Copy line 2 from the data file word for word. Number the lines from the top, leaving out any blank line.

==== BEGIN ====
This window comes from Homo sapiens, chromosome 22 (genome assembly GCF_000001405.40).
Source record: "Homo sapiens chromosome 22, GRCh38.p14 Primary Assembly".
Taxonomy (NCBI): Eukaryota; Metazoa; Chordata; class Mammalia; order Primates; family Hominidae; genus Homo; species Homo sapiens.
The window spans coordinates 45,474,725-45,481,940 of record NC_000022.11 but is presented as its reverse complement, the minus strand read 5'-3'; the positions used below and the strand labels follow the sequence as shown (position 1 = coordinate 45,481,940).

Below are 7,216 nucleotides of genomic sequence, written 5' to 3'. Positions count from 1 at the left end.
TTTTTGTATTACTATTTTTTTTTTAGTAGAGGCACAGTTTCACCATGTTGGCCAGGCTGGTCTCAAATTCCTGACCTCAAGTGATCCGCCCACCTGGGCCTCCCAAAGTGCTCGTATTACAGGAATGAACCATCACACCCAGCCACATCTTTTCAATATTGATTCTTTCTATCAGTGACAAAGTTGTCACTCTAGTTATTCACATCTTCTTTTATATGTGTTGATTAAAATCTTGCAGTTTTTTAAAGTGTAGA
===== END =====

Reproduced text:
Source record: "Homo sapiens chromosome 22, GRCh38.p14 Primary Assembly".